Jonathan Groff and Darren Criss elevate Glee star Lea Michele’s first holiday album Christmas in the City.
A musical theatre album with a difference, RE:arrangement – An Album by Nick Barstow is refreshingly bold.
Luke Evans’ debut album At Last is full of emphatic pop covers and his powerful voice at full stretch, not always a winning combination.
I’ve long admired Jon Robyns and his new album Musical Direction reflects on his career so far beautifully, as well as suggesting what fun lies ahead.
Broadway’s current production’s cast recording brings Alan Jay Lerner and Fredrick Loewe’s glorious score for My Fair Lady beautifully to life.
We should celebrate the fact that within the space of a year London has played host to stagings of not one but two Sondheim masterpieces that have all but redefined them in theatrical terms: Company and Follies.
From Coldplay to Claude Debussy, crossover soprano Justine Balmer’s debut album Simple Thing is a collection of songs that work well together.
A pair of dreamy album reviews with Matthew Croke’s Only Dreaming & Anna O’Byrne’s Dream.
I’m not quite sure how I managed to miss Hadestown at the National Theatre before it transferred to Broadway, where it has picked up 14 Tony Award nominations.
Musically, Girlfriends is a richly diverse score that is beautifully delivered by the London Musical Theatre Orchestra and the cast performances on this album.
Tina: The Tina Turner Musical is a cast recording that’s worth listening to whether you’ve seen the show or not, as you can absolutely appreciate the performances & musicianship – and it’s definitely one for Tina Turner fans to add to their collection. Remarkably, it’s almost like listening to Tina herself.
Whilst What’s Inside: Songs from Waitress isn’t a vital piece for your collection, it’s definitely something that the more enthusiastic fan should wrap their ears around.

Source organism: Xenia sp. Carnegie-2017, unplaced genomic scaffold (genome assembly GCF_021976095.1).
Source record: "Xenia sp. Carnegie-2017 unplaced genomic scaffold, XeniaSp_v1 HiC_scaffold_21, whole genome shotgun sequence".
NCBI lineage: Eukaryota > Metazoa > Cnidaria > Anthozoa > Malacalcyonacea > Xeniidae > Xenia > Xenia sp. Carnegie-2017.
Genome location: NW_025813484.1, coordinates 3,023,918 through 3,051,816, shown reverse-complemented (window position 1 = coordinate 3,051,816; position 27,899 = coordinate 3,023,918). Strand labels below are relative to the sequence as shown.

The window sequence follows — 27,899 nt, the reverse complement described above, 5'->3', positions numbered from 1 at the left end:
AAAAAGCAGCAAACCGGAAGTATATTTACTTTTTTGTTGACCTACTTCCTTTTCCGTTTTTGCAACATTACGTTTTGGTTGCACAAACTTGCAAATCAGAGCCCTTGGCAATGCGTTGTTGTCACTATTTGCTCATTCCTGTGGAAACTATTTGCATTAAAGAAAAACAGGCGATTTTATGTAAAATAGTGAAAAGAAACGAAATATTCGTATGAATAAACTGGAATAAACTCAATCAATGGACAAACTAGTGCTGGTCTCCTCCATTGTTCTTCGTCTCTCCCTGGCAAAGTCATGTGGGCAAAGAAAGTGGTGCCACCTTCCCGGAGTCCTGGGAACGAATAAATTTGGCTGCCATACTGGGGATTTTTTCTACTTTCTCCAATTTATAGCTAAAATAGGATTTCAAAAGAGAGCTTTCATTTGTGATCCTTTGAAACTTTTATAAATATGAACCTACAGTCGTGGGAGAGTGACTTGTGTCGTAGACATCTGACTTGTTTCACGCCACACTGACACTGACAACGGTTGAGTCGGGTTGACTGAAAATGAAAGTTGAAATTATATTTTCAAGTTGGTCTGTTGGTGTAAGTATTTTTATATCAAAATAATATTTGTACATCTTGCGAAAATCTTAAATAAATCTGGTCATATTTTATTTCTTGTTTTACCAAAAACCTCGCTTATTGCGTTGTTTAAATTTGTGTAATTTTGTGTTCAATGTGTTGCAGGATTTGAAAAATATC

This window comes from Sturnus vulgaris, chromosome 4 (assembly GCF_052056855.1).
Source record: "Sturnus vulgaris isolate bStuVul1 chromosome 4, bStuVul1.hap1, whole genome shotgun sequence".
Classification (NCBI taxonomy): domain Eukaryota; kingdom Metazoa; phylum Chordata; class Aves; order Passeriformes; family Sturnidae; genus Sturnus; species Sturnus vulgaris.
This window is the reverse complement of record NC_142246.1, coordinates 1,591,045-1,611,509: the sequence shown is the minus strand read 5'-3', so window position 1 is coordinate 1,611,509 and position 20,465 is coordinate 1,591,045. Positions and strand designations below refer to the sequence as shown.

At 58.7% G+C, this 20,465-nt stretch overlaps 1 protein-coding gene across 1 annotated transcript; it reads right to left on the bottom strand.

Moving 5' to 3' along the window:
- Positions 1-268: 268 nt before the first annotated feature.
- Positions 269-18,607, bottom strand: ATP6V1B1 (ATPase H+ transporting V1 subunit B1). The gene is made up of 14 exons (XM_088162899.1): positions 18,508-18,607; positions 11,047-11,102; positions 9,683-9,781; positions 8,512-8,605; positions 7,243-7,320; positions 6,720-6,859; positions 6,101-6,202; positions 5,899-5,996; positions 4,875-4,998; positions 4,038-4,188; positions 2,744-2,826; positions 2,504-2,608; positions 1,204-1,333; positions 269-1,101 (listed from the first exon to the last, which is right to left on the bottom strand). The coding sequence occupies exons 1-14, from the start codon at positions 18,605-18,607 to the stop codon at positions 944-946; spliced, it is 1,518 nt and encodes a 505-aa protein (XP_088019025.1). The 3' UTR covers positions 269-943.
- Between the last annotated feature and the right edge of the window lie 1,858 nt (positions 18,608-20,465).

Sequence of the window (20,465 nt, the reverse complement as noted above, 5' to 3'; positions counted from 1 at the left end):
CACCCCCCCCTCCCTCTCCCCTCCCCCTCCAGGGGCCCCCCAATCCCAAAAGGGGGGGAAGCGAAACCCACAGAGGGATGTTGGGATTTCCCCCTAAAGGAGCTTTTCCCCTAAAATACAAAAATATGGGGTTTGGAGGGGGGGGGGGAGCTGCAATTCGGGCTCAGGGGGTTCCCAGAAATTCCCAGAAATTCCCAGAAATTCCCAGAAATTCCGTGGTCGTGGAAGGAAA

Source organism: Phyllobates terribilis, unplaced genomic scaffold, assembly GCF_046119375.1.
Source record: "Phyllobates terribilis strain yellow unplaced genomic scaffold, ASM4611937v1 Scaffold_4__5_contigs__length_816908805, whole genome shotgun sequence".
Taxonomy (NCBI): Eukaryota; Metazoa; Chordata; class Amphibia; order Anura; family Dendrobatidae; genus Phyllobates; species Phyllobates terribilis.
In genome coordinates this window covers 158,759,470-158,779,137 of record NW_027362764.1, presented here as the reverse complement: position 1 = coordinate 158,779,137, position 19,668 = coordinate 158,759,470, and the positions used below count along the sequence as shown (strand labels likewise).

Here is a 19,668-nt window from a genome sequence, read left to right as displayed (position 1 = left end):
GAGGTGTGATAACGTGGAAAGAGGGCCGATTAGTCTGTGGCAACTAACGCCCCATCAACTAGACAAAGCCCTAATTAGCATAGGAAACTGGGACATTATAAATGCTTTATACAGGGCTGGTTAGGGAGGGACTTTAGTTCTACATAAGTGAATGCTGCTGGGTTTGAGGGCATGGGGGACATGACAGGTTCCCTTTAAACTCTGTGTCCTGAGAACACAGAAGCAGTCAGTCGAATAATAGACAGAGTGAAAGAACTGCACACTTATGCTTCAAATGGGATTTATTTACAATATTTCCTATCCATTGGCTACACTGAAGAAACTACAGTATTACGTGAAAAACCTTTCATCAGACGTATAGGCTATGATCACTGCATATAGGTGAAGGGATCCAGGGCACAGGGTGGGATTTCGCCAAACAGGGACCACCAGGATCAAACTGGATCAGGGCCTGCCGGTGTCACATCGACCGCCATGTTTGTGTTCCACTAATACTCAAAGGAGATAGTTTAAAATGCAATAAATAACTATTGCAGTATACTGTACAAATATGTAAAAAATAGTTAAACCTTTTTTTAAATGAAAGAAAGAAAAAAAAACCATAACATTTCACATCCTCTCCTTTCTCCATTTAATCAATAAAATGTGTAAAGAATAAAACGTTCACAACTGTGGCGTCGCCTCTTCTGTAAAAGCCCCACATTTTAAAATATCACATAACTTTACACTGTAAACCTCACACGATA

Featuring some gorgeous arrangements and powerful vocals, this cast recording of Tina – The Tina Turner Musical is well worth listening to.
In Joyce DiDonato’s album Songplay we have the epitome of what we Brits call a ‘Marmite’ experience with elements to love and/or loathe whether or not you buy the concept in the first place.
Classical-crossover artist Joanna Forest takes us through a day in the life of a child with her enchanting new album The Rhythm of Life.
We continue our Featured Content series around Eleanor of Aquitaine: Mother of the Pride, now released on audio care of Tara Theatre and B7 Media. Watch these video snippets of 92-year-old Eileen Page’s ‘herstoric’ and regal performance in the one-woman play that she’s made her own – and then get ordering!
Eileen Page first played Eleanor of Aquitaine in 1964, but it wasn’t until many years later, when she was 70, that she first laid claim to the one-woman play that has so firmly associated her with the role. Have a look at and listen to our interview with her as that legendary performance is now released on audio by B7 Media.
Album Review: Combining the music from classic and contemporary musicals, Behind the Curtain – Broadway Composers & Lyricists Sing Their Songs is fascinating and insightful.
“A superlative performance”. For over twenty years, Royal Shakespeare Company veteran Eileen Page became firmly associated with Eleanor of Aquitaine, thanks to Catherine Muschamp’s one-woman history play. Page gave her final stage performance in the role last year at Tara Theatre. As that legendary performance is now released on audio by B7 Media, here’s a snapshot of what critics say.
Royal Shakespeare Company veteran Eileen Page gave her final stage performance last year at Tara Theatre, reprising her legendary performance in one-woman history play Eleanor of Aquitaine. Tara Arts has teamed up with independent producer B7 Media to release an audio version of Page’s performance, now available to purchase on CD and digital download (priced £9.95).